State Senate Encouraged to Stand up for Teachers in Face of Outlandish Scare Tactics
LANSING, MI, December 1, 2016 –Michigan Freedom Fund President Terri Reid today praised state Senator Phil Pavlov and members of the state Senate Appropriations Committee for taking the first step to address public schools’ unfunded liabilities by reforming the state’s educator retirement system. The Committee yesterday advanced a package of bills to the full Senate sponsored by Pavlov, a champion who has long advanced reforms to protect educators’ retirement from chronic underfunding in Lansing.
The bills would address the $26.7 billion unfunded liability in the public school employees retirement system (MPSERS) by moving new teachers into a competitive, portable 401(k) retirement plan like those provided to state employees and the vast majority of private sector employees with retirement plans.
“We’ve seen what happens when we don’t take funding retirees’ future seriously,” said Reid. “Underfunding. Benefit cuts. Districts pushed to the brink of insolvency, with Michigan taxpayers stuck paying for the mess. Our teachers deserve better than that, and the MPSERS reform bills advanced by the Senate Appropriations Committee yesterday represent a tremendous and important move to put Michigan’s fiscal house in order, while protecting the retirement benefits of every educator in the state.”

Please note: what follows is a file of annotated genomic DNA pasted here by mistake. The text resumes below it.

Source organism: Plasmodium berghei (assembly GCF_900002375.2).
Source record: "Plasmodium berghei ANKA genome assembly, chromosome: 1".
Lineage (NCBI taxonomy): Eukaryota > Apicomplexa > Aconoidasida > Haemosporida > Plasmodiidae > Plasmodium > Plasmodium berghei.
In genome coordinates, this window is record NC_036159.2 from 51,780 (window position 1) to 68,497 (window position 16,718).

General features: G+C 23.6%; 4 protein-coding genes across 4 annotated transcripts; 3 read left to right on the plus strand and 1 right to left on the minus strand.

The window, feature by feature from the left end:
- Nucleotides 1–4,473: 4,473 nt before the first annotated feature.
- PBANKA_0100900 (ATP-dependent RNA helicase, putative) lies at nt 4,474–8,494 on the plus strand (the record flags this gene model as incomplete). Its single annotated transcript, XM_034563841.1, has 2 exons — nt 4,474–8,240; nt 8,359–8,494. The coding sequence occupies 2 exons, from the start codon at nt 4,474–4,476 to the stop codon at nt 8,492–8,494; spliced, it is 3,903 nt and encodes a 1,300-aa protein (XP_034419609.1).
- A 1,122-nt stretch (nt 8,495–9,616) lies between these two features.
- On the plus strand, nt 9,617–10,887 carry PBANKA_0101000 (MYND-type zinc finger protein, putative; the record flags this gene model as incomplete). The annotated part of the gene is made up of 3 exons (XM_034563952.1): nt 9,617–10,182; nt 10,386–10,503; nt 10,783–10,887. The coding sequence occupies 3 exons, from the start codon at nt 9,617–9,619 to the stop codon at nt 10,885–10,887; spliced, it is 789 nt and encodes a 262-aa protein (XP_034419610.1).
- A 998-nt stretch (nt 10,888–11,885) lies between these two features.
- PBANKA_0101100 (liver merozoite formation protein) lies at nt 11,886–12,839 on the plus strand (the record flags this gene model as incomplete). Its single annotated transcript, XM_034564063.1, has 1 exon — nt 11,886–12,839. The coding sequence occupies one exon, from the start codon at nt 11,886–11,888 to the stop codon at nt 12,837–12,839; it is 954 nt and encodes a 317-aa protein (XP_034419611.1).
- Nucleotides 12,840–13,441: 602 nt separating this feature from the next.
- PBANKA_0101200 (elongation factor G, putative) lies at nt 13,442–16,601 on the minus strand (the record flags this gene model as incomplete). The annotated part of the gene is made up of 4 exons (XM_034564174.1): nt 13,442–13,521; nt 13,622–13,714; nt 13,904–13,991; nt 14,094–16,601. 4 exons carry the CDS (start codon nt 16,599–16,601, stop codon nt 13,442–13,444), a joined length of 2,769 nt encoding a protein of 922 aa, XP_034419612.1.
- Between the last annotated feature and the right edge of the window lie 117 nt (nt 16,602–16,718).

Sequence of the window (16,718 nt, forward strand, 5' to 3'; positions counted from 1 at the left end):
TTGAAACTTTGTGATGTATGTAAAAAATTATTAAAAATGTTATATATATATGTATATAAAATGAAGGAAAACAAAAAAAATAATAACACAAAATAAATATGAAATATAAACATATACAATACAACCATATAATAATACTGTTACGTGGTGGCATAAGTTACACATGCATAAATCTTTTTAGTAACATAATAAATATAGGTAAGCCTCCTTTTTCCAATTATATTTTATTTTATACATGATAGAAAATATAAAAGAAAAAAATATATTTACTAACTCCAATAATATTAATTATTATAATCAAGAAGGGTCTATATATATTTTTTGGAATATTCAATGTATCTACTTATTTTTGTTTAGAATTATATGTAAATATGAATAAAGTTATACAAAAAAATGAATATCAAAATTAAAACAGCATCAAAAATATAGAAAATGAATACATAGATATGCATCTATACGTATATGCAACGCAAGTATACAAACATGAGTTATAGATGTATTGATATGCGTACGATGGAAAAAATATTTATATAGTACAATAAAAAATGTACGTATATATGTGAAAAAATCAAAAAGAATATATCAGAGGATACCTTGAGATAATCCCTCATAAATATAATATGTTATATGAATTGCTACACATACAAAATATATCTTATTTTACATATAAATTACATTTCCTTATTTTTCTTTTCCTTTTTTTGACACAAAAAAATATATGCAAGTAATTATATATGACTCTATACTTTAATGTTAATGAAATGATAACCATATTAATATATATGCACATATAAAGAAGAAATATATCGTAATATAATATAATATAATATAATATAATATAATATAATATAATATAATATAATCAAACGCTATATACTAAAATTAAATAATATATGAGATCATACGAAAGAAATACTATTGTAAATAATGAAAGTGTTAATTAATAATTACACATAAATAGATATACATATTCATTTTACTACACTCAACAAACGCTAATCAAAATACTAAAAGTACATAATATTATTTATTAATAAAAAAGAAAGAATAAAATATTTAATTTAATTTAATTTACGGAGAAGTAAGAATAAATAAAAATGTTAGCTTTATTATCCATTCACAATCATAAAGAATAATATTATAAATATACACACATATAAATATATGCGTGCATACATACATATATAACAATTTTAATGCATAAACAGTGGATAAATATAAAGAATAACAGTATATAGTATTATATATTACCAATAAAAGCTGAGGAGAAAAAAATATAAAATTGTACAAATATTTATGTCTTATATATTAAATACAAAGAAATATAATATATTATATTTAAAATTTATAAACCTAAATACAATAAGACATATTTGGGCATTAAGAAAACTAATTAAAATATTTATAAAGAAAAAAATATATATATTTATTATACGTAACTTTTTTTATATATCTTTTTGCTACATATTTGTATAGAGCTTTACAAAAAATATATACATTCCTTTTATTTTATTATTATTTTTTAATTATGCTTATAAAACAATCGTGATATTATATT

“We urge the full Senate to act on these important bills as soon as possible.”
Reid encouraged lawmakers to stand up to the scare tactics from opponents of the reform, including the Office of Retirement Services.
“With a $26.7 billion unfunded liability, MPSERS is already facing a crisis,” said Reid. “None of the scare tactics introduced by opponents like the Office of Retirement Services are actually found in the Senate bills. In fact, ORS has a vested personal financial interest in maintaining the broken status quo. Simply and directly, this legislation does not include any of the costs or mandates that would lead to the costs threatened yesterday in testimony by ORS.”
To fully fund the benefits Lansing has guaranteed our teachers, the fund needs $67.7 billion in the bank, but has only $41 billion in the fund.
16 years ago, the school pension system took up 12.2 percent of school payrolls, and most of that investment covered new pension credits earned in that year. Today, the pension system swallows up 38 percent of school districts’ payroll. Annual required contributions to the pension system have increased to $2.2 billion a year, crowding out other school spending.